Science Fiction Book Club sells its own editions of many of
Asimov's science fiction books at discount prices.
Internet Bookshop is a source for books published in the
- And last, but not least, don't forget your local library
as a source for borrowing books for reading.
Publishers of Asimov's Books on the Web
Prometheus Books published several of Asimov's essay
Random House, whose
Bantam Spectra imprint publishes most of Asimov's
science fiction titles that are currently in print.
Doubleday (Doubleday Broadway Publishing Group, a division
of Random House Inc.) has published more of Asimov's books than
any other publisher.
Gareth Stevens Publishing has published 50 of Asimov's books
for young people on science, technology, and explorers.
HarperCollins, published several of the more recent titles.
- HarperCollins UK, whose
Voyager imprint includes a substantial number of Asimov's
books published in the UK.
Penguin Group published Asimov's books under several
Tor Books is publishing new hardcover editions of Asimov's
science fiction novels. Their
website provides information about their science fiction and
fantasy books, and has links to other SF resources on the web.
Houghton Mifflin Company has published 44 of Asimov's books,
but there is no mention of him at their website.
Jenkins' Spoiler-Laden Guide to Isaac Asimov is a collection
of John Jenkins' reviews of every one of Isaac Asimov's books.
Well, he hasn't actually reviewed all of Asimov's books yet, but
he's working on it. John offers his views of what he likes and
dislikes in Asimov's books from the point of view of a dedicated
Asimov enthusiast, and provides a graphical rating system that
neatly summarizes his evaluations for both the Asimov fan and
the intended audience of each book. He has included reviews of
Asimov's short fiction. John's opinions are highly personal,
comprehensive, and clearly written, and definitely worth a look.
Search the science fiction review archives of the
Science Fiction Resource Guide to view their collection of
reviews of Asimov's books.
brief review of Forward the
Foundation by Matthew B. Tepper.
A Graph of Asimov's Book Publications
It took nineteen years for Asimov to publish his first 100 books,
ten years to publish the next 100, and only five years to bring the
total up to 300. Thanks to Tony Neilson (email@example.com), here
is a graph of the number of books Asimov published each year
throughout his career:
Some Items of Interest
Isaac Asimov's Birthplace
Isaac Asimov was born in Petrovichi, Russia, in 1920. Petrovichi
is very proud of their native son, and have honored the place of his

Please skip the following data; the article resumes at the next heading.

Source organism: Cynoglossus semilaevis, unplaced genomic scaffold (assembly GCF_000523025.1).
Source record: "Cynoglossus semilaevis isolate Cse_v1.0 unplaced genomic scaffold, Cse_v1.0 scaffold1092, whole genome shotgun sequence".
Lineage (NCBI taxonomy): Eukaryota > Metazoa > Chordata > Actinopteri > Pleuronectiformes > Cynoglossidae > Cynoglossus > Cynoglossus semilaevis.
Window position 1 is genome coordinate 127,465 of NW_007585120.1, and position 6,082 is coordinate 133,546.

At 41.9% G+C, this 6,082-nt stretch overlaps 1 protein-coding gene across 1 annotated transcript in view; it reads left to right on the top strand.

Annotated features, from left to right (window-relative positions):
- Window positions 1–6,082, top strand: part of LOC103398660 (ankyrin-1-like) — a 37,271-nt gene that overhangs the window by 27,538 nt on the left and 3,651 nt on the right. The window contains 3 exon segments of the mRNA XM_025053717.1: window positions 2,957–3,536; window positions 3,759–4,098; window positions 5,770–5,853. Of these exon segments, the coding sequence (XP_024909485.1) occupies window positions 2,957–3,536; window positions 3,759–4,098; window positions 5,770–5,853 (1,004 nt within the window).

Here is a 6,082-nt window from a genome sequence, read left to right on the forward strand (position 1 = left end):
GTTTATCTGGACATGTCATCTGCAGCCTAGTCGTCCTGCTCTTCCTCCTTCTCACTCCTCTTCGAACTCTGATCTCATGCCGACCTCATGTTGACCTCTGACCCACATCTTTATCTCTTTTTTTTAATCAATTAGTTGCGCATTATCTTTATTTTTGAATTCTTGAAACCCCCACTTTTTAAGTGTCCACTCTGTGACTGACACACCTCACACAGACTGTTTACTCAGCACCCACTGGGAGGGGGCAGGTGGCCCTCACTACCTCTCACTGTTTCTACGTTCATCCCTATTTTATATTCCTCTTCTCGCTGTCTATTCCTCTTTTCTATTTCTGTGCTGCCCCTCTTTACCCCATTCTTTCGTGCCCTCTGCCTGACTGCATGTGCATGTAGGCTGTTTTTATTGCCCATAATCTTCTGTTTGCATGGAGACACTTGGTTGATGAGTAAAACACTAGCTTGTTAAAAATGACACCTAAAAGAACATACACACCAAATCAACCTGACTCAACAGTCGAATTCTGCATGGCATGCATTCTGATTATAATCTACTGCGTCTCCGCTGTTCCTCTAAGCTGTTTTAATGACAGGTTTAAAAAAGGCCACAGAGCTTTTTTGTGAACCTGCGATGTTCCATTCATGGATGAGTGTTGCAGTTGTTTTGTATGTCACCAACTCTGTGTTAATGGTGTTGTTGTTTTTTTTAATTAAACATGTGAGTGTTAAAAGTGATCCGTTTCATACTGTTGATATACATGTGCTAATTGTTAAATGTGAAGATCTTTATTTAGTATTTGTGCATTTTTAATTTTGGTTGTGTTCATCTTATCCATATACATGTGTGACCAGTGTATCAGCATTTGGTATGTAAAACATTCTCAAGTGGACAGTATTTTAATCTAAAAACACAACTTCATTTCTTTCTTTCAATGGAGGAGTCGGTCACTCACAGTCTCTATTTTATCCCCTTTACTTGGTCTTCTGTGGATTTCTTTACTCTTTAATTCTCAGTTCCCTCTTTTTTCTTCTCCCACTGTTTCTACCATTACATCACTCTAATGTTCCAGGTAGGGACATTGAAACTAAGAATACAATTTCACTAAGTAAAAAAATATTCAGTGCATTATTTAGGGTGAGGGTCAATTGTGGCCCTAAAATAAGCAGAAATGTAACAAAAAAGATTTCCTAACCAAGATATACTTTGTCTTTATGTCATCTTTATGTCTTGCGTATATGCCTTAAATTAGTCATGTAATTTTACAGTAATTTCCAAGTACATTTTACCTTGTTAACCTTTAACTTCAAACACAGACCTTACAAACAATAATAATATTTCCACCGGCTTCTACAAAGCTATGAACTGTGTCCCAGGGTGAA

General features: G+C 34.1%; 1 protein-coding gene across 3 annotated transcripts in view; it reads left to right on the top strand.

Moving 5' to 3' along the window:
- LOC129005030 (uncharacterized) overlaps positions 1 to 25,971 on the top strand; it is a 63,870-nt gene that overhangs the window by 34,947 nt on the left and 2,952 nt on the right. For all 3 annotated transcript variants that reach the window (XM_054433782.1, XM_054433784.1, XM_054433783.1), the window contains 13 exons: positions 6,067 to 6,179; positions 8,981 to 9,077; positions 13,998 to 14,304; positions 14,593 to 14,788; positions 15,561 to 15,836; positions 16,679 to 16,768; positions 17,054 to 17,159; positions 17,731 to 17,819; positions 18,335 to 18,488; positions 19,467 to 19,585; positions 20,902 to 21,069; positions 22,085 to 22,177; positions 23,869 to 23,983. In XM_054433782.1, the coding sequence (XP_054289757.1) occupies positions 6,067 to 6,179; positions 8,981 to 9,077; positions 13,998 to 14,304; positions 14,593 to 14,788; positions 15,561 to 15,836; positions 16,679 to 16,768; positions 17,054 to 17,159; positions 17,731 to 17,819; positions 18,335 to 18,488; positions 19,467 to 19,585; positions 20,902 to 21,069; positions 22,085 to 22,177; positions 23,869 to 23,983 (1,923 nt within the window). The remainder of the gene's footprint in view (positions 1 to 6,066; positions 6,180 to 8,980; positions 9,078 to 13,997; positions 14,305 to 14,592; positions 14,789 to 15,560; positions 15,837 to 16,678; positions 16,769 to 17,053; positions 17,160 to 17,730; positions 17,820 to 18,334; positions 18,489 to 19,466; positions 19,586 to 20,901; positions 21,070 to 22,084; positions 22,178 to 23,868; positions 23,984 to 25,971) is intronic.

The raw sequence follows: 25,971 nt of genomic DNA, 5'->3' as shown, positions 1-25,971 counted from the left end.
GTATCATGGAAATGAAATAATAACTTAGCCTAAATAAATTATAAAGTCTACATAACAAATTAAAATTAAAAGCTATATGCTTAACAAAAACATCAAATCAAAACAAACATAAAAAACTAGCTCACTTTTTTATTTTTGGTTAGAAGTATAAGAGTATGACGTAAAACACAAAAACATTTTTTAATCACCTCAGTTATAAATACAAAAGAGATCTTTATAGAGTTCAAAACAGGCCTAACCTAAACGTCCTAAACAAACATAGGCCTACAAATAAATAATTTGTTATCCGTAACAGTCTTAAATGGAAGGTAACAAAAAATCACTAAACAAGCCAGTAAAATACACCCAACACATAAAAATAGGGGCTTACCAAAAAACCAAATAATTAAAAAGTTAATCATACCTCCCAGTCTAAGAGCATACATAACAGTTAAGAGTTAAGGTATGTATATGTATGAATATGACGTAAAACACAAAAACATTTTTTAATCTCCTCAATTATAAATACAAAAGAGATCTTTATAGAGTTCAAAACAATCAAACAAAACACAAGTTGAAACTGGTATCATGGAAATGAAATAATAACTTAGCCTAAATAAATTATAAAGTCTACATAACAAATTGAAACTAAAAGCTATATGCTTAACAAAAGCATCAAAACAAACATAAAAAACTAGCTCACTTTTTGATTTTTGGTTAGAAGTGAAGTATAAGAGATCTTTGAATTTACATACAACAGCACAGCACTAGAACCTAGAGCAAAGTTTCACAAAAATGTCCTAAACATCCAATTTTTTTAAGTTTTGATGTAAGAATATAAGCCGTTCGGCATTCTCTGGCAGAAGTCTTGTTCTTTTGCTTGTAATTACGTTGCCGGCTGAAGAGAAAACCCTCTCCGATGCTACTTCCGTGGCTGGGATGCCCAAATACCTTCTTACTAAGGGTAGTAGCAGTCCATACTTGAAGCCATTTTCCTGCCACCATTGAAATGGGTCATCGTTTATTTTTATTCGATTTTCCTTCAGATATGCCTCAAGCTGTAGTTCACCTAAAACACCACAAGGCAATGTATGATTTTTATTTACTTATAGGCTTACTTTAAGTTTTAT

birth with a memorial stone. A
picture was supplied by Alexander Azimov, who is almost
certainly a relative of Isaac's.
Essays by Johnny Pez
Johnny Pez dispenses his knowledge in a series of essays:
The publishing history of the Positronic Robot and Foundation
The publishing history of the Positronic Robot and Empire novels,
The Rise and Fall of the Spacers
Articles from the Encyclopedia Galactica:
A Piece of History
By March 18, 1941, Isaac Asimov had written thirty-one stories,
sold seventeen, and fourteen had been published. At that time, he
considered himself nothing more than a third-rate writer. That
evening, he sat down to write his thirty-second story, based on an
idea suggested by Astounding editor John W. Campbell the day before.
By April 8, he finished the story, titled "Nightfall", and on April
9 he took it to Campbell. Two days later, he received
this letter from Campbell, and the history of science fiction
was changed forever.
Science Fiction writer
Michael A. Burstein pays homage to Isaac in
Cosmic Corkscrew, his Hugo Award nominated story which appeared
in the June 1998 issue of Analog, and honors the 60th anniversary of
Asimov's submission of his first story to Astounding Science
Asimov and Religion
Mike Brummond's scholarly essay
Religion in Asimov's Writings considers the aspects of religion
that appear in Asimov's fiction, and Asimov's views on religion, as
expressed in his nonfiction.
Asimov's Science Fiction Magazine
Asimov's Science Fiction Magazine has a website containing
feature articles, excerpts from upcoming issues, book reviews,
online interviews, reprints of Isaac Asimov's editorials, and much
The Magazine of Fantasy & Science Fiction
Home to Isaac Asimov's monthly science column for over
The Magazine of Fantasy & Science Fiction, founded in 1949, is
the award-winning SF magazine which is the original publisher of SF
classics like Stephen King's Dark
Tower, Daniel Keyes's "Flowers for Algernon" and Walter M.
Miller's A Canticle for Leibowitz.
The website has selections from recent and upcoming issues, current
issue contents, writer's guidelines, and subscription information.
Other Asimov Resources
Encyclopedia Galactica is the ultimate reference work for
the universe detailed in Isaac Asimov's robot, Galactic Empire,
and Foundation stories. Providing information on people,
chronology, robotics, and other topics, it is published by the
Encyclopedia Galactic Publishing Co., via the efforts of Mike
Carlin of Bristol, England.
Imperial Galaxy, a gallery of original artwork illustrating
the Foundation universe, brought to us by Slawek Wojtowicz.
- In the early sixties, Asimov regularly contributed book
Horn Book, a children's literary review journal, who marked
their 75th anniversary in October 1999. At their virtual history
exhibit is a